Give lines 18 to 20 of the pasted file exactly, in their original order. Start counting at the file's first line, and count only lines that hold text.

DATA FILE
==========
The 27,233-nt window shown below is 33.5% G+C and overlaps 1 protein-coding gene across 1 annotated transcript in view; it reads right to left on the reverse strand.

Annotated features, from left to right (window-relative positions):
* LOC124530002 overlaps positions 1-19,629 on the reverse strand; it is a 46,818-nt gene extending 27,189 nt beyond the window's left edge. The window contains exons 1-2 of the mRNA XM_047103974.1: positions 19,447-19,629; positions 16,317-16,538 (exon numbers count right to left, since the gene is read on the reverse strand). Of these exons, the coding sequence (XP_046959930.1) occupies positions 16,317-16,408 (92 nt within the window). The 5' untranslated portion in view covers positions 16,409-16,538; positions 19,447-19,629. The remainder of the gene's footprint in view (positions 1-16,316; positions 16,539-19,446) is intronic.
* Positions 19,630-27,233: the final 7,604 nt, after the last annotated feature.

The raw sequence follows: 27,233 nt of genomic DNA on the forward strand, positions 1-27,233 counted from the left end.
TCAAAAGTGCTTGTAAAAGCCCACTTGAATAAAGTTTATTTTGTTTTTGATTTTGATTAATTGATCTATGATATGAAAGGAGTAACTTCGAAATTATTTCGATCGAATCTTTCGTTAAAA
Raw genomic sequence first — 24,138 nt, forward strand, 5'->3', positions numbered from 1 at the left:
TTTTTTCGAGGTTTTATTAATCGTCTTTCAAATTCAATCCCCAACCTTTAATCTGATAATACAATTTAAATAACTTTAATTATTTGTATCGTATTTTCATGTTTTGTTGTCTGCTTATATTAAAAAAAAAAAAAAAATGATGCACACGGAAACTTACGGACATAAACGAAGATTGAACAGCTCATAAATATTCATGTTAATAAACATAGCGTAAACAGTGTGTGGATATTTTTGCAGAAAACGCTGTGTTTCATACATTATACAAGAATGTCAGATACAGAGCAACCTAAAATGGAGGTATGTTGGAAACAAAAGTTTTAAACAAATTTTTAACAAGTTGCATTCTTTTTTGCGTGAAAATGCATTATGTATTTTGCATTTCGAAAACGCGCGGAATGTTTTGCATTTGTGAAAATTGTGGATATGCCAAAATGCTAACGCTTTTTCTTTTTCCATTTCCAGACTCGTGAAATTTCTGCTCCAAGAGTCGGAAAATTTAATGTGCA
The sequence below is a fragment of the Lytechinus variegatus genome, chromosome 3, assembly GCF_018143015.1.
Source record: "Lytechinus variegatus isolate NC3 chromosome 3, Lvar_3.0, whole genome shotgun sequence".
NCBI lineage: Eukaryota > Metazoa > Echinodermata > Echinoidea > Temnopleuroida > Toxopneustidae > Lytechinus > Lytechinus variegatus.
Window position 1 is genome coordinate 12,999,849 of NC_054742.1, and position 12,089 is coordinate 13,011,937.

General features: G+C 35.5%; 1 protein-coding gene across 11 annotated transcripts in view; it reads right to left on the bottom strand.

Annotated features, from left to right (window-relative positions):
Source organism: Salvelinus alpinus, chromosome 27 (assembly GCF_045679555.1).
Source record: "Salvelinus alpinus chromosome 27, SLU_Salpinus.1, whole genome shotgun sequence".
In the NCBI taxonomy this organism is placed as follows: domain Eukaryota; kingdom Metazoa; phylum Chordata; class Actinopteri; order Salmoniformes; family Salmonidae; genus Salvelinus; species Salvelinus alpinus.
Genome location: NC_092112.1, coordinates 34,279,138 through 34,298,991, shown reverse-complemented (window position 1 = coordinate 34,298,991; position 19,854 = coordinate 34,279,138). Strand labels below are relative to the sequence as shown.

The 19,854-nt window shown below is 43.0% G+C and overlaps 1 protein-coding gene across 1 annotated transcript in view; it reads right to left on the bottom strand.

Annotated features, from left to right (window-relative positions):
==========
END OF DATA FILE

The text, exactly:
Genome location: NC_092112.1, coordinates 34,279,138 through 34,298,991, shown reverse-complemented (window position 1 = coordinate 34,298,991; position 19,854 = coordinate 34,279,138). Strand labels below are relative to the sequence as shown.

The 19,854-nt window shown below is 43.0% G+C and overlaps 1 protein-coding gene across 1 annotated transcript in view; it reads right to left on the bottom strand.

Annotated features, from left to right (window-relative positions):